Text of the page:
The present-day reality in Nigeria is one many believe is firmly entrenched in the weaponization of ignorance and poverty for the sole purpose of disenfranchising the majority. The ruling oligarchy, while enjoying the commonwealth of the people, propagates a message of “living within one’s means,” a euphemism, some say, for the glorification of poverty that simultaneously casts aspersions on the desire to achieve economic and financial emancipation.
Within that alleged construct of this tyrannical state-sponsored weaponization of poverty lies a veritable tipping point for greater Bitcoin adoption in Lagos and other places in Nigeria. The core principle of BTC lies in libertarian ideals that are at odds with the socialist politics of mass economic disenfranchisement.
Data from the Central Bank of Nigeria (CBN) shows that about 31 million of the country’s population own bank accounts. Figures from the Independent National Electoral Commission (INEC) show 83 million registered voters. The fact that the total addressable market for business in Nigeria is 63 percent less than the total number of eligible voters paints an alarming picture.
Bitcoin is a multi-billion-dollar market that encompasses more than a cross-border payment system. It represents the ability to build a decentralized global market infrastructure free from censorship. Thus, there exist a myriad opportunities for greater BTC adoption in a mega city like Lagos.
With such a high percentage of unbanked and underbanked people, especially in rural areas, increased BTC adoption presents a viable alternative to traditional banking services. Places in Southeast Asia that suffer from the same problem are already showing a considerable increase in cryptocurrency adoption.
Greater emphasis on creating more user-friendly methods of making BTC payments could see the technology spread to rural areas where the people might not be as tech-savvy as their urban counterparts. The bulk of unbanked and underbanked people live in these impoverished, rural settlements, as it is in most other places in the world.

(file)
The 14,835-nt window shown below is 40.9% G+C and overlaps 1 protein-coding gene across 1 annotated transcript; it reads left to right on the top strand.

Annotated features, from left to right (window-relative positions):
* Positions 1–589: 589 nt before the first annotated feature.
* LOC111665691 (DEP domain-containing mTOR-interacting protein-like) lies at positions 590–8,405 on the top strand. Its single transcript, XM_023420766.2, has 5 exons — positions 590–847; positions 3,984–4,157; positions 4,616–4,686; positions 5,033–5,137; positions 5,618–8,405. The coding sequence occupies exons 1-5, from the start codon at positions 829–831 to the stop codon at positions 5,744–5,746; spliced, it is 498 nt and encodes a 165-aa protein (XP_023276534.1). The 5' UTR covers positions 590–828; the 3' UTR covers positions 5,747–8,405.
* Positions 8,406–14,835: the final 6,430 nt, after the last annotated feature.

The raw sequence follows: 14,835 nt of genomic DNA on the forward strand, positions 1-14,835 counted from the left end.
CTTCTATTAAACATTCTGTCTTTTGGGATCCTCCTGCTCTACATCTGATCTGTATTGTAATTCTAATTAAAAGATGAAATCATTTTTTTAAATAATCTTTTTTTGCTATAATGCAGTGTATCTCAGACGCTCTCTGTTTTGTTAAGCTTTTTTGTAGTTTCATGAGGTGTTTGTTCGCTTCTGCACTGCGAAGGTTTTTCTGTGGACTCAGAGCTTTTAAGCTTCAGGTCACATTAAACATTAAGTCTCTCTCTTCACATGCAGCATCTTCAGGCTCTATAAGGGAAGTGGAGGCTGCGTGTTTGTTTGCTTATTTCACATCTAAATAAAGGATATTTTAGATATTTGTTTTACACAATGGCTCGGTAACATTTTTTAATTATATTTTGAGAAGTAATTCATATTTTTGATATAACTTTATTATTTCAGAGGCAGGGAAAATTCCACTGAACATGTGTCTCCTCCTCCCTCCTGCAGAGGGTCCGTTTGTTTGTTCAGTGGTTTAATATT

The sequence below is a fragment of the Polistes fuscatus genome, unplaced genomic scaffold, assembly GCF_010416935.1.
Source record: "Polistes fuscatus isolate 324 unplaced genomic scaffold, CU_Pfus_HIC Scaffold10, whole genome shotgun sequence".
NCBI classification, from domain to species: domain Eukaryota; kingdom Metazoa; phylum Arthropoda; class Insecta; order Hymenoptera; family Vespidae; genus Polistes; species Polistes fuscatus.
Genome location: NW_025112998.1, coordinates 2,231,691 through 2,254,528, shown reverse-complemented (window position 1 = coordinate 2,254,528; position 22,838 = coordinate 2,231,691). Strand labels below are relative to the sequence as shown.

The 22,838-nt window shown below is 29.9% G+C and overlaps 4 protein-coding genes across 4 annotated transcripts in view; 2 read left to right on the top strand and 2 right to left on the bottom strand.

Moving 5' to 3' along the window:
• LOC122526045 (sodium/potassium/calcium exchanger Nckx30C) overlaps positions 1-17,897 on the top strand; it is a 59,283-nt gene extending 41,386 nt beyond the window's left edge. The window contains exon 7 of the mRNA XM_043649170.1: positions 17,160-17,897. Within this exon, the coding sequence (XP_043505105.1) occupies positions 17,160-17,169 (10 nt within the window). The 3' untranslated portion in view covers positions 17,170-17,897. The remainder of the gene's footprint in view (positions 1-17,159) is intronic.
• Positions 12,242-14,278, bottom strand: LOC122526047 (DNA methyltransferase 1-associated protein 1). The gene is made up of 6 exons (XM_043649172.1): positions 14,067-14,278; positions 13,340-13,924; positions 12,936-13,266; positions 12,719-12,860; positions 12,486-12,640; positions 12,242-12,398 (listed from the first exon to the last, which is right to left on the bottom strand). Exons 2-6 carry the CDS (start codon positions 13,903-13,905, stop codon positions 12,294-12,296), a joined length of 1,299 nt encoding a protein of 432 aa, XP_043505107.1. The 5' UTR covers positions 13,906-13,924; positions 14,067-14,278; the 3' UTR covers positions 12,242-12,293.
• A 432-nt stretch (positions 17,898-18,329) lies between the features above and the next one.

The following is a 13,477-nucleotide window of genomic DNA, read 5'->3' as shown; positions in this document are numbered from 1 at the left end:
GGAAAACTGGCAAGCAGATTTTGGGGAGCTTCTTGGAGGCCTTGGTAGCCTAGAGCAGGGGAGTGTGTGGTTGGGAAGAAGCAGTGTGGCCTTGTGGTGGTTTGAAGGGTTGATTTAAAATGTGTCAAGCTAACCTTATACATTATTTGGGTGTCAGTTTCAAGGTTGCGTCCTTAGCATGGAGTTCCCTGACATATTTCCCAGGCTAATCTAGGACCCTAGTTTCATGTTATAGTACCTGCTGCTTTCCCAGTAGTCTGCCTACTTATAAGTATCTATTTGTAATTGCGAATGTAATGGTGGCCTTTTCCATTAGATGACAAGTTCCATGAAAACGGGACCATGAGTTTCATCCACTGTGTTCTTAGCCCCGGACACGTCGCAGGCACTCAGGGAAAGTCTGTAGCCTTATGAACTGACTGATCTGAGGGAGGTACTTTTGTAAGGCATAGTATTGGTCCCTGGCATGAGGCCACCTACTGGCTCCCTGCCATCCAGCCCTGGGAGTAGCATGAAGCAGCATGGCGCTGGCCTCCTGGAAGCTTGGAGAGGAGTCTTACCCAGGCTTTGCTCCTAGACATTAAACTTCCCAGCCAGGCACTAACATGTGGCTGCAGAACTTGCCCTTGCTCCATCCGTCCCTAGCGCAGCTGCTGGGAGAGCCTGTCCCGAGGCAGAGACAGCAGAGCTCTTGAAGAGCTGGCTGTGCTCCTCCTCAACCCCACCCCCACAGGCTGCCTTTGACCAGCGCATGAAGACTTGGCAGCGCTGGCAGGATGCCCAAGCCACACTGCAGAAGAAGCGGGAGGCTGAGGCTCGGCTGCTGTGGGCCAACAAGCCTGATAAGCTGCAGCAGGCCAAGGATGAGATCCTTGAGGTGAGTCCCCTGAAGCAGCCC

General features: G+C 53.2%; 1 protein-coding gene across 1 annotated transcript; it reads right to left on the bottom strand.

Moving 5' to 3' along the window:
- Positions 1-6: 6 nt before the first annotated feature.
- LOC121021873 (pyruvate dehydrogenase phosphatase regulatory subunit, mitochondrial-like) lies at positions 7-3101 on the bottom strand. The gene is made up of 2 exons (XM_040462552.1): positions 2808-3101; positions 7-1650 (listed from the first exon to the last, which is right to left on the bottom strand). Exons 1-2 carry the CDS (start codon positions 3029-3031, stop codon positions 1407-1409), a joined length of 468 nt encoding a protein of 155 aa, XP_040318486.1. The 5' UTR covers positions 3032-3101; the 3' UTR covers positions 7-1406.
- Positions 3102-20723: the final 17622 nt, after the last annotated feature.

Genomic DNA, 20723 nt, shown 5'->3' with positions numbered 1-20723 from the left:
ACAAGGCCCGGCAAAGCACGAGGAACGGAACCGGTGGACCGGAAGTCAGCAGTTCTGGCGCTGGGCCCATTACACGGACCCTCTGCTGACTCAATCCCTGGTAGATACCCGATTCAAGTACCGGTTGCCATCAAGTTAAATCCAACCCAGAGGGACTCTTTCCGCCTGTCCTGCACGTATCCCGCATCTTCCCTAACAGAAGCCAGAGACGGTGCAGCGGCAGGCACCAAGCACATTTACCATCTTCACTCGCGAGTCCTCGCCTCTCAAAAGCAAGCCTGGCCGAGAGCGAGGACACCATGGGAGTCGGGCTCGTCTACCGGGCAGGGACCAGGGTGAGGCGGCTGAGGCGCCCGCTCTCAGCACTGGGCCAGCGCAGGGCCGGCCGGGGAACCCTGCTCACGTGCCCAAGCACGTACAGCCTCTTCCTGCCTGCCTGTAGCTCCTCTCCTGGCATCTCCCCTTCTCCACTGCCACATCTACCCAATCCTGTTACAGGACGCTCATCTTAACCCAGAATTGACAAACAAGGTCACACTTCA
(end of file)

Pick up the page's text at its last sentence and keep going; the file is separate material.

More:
Increased BTC adoption can help to create an expanded set of “means” within which ambitious and upwardly mobile people who pursue legitimate livelihoods can improve their standard of living. This outcome will, however, remain unattainable if the allure of BTC remains firmly rooted in the realms of being a “side hustle.”
Victor Alagbe of OneWattSolar encapsulates the need for a more broad-based approach to Bitcoin and blockchain technology in Lagos, Nigeria, and Africa as a whole, declaring:
“I think the fact that the Nigerian market is interested in crypto is good for the eventual mainstream adoption of Blockchain technology. Blockchain introduces trust in inherently trustless environments such as ours; hence, when Blockchain-powered projects (DApps) that are not overly bundled with crypto hits the mass-market, they’ll probably be quick to gain traction.”
There are far larger social and economic implications at play than Bitcoin as a dollar substitute. By creating useful technological and financial products and services centered on Bitcoin, the top-ranked cryptocurrency could potentially create far greater utility for Lagos — and Nigeria as a whole